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Posts Tagged ‘floors’

Shelves!

Do we have news for you! We’ve finally put the shelves up in the kitchen. Leon, our trusty electrician-turned-apprentice carpenter, used his laser level and mad skillz to get our shelving up perfectly straight and even. (I can’t find our camera memory card so had to take yet another iPhone photo–apologies.) I was a little dubious when I first saw the photos that Nick sent to me at work, but in person the shelves really look good. No more walking around the corner to the pantry for a bowl or a plate! I’m happy to report, too, that our dishes are pretty nice looking, and I’m not embarrassed at all to have them out on display.

Of course, we still need to paint the kitchen, a task that just got more difficult now that we don’t have empty walls to work with, but we never seem to find the time to paint, and can’t keep putting off the other things we need to do until that magical day when we’re able to block off a whole day for painting.

In other news, I made the executive decision last week to hire a cleaning person to really give our house the good, post-reno cleaning it needed, particularly of the floors. Our new wooden floors had been subject to workmen boots for weeks, and though I’ve vacuumed plenty, I kept waiting for the reno work to really be done before I got down on my hands and knees to scrub the floor. A good scrubbing is what it needed, too–no mop was going to do the job.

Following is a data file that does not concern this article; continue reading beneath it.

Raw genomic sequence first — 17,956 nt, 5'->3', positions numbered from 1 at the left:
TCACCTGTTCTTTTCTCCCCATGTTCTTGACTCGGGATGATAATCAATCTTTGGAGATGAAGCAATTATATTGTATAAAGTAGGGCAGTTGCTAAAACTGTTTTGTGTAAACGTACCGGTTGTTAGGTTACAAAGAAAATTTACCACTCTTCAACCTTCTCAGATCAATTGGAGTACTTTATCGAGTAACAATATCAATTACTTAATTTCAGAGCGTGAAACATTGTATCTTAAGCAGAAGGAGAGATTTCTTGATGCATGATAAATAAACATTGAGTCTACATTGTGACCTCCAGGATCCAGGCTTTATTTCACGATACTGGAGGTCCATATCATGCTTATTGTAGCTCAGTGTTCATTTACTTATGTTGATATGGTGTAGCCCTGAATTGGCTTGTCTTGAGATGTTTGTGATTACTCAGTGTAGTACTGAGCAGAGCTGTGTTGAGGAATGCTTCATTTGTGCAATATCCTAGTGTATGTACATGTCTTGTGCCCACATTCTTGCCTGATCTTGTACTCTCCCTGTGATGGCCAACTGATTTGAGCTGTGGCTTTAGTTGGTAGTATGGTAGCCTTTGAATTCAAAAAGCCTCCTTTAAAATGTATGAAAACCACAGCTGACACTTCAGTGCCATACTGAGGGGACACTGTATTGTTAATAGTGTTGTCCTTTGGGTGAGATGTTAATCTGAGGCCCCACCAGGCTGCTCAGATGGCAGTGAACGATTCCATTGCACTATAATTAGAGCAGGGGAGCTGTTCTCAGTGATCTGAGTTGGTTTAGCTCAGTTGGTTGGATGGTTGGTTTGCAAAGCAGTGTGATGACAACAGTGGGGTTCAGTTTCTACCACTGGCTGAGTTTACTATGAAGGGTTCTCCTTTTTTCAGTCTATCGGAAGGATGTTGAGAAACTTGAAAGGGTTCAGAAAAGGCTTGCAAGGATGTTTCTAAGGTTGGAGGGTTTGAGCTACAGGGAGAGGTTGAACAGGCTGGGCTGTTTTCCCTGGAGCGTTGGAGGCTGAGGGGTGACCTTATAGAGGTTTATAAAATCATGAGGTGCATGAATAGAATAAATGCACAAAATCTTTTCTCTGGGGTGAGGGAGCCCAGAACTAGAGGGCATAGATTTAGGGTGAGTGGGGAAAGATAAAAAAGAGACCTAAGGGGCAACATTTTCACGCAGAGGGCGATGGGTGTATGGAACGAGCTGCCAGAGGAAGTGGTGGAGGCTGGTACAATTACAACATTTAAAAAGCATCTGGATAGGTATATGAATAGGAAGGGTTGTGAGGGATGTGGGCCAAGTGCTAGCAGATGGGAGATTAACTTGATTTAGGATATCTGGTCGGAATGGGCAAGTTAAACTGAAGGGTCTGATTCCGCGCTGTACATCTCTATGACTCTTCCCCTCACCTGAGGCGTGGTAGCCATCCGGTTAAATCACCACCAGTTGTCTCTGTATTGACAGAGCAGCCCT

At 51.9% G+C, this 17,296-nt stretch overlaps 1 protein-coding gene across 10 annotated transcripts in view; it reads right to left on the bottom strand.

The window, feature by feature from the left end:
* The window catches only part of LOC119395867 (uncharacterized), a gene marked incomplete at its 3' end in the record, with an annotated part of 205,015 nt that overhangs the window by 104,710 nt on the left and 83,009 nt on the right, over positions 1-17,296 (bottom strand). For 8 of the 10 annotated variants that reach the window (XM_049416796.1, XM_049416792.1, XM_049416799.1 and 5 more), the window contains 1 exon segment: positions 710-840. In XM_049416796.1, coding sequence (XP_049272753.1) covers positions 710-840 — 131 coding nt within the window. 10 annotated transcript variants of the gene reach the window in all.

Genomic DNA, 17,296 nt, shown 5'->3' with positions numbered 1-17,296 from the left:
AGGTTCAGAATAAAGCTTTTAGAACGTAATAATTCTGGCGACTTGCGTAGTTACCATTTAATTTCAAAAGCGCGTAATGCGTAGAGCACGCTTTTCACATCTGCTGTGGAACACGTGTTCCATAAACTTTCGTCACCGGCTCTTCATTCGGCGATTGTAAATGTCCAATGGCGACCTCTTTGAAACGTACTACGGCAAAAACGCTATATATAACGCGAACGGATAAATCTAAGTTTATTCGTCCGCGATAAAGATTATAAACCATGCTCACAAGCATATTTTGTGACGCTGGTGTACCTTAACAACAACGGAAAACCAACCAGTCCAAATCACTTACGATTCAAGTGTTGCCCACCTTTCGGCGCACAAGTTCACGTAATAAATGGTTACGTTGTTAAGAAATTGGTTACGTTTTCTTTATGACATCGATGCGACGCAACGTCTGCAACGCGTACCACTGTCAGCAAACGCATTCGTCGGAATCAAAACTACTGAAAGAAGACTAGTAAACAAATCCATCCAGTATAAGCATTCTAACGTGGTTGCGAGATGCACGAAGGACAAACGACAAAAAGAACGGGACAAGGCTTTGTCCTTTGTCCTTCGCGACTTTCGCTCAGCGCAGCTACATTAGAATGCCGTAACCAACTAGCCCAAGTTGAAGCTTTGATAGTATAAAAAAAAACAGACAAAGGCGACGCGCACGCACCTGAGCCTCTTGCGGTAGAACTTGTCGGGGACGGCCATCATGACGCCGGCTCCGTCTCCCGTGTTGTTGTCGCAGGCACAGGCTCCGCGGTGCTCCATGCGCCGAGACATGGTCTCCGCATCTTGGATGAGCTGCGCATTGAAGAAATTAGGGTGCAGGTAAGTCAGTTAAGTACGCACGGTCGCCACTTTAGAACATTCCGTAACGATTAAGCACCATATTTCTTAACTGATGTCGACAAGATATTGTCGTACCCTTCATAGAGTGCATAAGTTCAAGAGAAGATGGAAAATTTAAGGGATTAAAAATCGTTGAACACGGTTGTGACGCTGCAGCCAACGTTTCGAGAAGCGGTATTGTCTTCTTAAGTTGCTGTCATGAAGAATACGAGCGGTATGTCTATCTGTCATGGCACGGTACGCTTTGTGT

Unfortunately, the cleaning team I hired, a mother-daughter duo on the recommendation of another cleaning service that was too booked to offer us a one-time clean, didn’t quite get the job done. The house was clean when I got home–vacuumed, tidied, and the stove, sinks, and bathtub were all sparkling–but the floors were no better than when I left them this morning. Apparently, I didn’t specify that I was looking for elbow grease, not a wet mop. I’m a little bummed out because the whole reason I hired someone was to do the hard labor of scrubbing floors. Argh.

But the house looks good, nice enough that it motivated Nick and I just a little bit more to clean and organize. I guess for that reason alone, the cleaning team was worth the cost.

Okay, not quite. I really wanted those floors clean.

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I’ve had to go back in time to give you a sneak peek of the pine floors that will be covering the kitchen/dining area. Nick’s Dad, Luke, flew out from Minnesota two weekends ago on a special mission to help Nick lay down the locally-milled pine flooring we procured on our previous adventure.

This flooring is covering what you may recall was just dirt several weeks ago! No sooner were we admiring the newly laid floors than we had to cover them up with heavy-duty paper so that the drywallers wouldn’t scuff them up while doing their work. We haven’t seen our beautiful floors since these photos were taken.

New pine floors in the former porch!

New pine floors in the former porch!

Looking back towards the kitchen area.

Kitchen floors, almost complete

Kitchen floors, almost complete

Luke, at the beginning of the project, as the realization of what he’s gotten himself into sinks in.

Luke

Luke

Luke flew out here from Minnesota on his own dime, and put in two straight 14-hour days of labor. He’s also helped us out a lot on this project in other ways. In addition, we’ve received other, unexpected help from other relatives near and far, and we can’t thank you enough!